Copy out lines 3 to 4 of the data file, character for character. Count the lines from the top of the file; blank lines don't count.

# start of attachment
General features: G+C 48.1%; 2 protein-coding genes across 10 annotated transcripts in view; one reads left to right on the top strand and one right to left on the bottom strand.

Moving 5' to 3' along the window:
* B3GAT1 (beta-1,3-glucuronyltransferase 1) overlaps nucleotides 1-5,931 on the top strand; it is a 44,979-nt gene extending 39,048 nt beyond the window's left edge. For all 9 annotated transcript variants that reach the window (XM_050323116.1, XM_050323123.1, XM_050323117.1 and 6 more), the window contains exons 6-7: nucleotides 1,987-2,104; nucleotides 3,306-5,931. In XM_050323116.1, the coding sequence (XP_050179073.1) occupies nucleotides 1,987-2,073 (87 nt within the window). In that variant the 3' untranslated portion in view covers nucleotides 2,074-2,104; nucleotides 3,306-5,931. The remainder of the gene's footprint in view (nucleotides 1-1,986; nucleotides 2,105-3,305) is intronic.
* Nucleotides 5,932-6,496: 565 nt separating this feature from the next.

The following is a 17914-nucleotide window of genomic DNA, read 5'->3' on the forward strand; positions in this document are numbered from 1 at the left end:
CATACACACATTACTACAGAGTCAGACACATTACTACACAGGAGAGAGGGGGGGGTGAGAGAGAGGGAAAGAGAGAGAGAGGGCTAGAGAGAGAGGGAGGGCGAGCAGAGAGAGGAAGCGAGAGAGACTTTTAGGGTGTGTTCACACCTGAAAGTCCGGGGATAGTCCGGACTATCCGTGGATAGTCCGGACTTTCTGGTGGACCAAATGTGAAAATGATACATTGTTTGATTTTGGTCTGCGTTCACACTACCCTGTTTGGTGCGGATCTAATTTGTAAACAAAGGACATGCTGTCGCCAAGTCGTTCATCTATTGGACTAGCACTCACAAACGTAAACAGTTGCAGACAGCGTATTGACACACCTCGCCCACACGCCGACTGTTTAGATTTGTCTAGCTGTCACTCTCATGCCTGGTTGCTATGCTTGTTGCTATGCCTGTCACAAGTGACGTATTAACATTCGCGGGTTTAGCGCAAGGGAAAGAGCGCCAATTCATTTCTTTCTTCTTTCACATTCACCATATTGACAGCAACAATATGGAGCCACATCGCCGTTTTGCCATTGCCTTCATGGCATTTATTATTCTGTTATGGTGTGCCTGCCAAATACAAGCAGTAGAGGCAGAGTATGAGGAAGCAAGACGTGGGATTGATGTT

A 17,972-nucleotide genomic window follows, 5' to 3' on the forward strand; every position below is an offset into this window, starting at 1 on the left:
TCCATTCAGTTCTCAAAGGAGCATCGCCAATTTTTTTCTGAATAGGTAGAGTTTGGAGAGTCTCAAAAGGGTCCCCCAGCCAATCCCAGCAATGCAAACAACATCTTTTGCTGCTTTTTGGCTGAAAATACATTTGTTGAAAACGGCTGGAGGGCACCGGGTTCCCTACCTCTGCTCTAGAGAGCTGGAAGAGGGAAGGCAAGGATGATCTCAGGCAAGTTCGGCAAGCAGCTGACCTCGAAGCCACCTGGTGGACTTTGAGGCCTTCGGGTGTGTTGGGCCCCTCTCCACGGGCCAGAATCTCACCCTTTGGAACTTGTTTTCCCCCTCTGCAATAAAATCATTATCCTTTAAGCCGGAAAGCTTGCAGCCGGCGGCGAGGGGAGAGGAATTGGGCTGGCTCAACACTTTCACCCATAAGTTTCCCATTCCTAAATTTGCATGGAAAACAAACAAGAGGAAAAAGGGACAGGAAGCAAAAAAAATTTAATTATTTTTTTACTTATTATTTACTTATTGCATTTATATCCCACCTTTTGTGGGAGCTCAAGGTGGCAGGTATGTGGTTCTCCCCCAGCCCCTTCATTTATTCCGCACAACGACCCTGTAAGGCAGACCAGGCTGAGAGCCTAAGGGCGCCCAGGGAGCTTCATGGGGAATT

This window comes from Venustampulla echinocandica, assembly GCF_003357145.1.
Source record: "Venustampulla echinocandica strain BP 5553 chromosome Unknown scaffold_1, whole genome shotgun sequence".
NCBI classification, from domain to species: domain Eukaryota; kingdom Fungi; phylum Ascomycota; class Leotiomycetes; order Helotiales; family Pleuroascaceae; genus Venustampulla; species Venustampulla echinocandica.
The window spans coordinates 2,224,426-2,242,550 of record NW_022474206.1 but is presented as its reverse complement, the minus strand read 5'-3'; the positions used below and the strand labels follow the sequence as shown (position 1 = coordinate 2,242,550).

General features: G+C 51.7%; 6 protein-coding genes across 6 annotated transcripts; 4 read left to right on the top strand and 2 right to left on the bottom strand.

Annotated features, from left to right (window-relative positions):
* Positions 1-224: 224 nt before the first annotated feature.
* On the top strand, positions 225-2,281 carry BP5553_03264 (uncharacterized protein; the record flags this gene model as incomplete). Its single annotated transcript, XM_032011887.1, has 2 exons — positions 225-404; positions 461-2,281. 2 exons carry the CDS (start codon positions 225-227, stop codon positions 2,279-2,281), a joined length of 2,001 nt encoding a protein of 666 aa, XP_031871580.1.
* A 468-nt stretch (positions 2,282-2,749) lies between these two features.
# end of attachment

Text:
* B3GAT1 (beta-1,3-glucuronyltransferase 1) overlaps nucleotides 1-5,931 on the top strand; it is a 44,979-nt gene extending 39,048 nt beyond the window's left edge. For all 9 annotated transcript variants that reach the window (XM_050323116.1, XM_050323123.1, XM_050323117.1 and 6 more), the window contains exons 6-7: nucleotides 1,987-2,104; nucleotides 3,306-5,931. In XM_050323116.1, the coding sequence (XP_050179073.1) occupies nucleotides 1,987-2,073 (87 nt within the window). In that variant the 3' untranslated portion in view covers nucleotides 2,074-2,104; nucleotides 3,306-5,931. The remainder of the gene's footprint in view (nucleotides 1-1,986; nucleotides 2,105-3,305) is intronic.
* Nucleotides 5,932-6,496: 565 nt separating this feature from the next.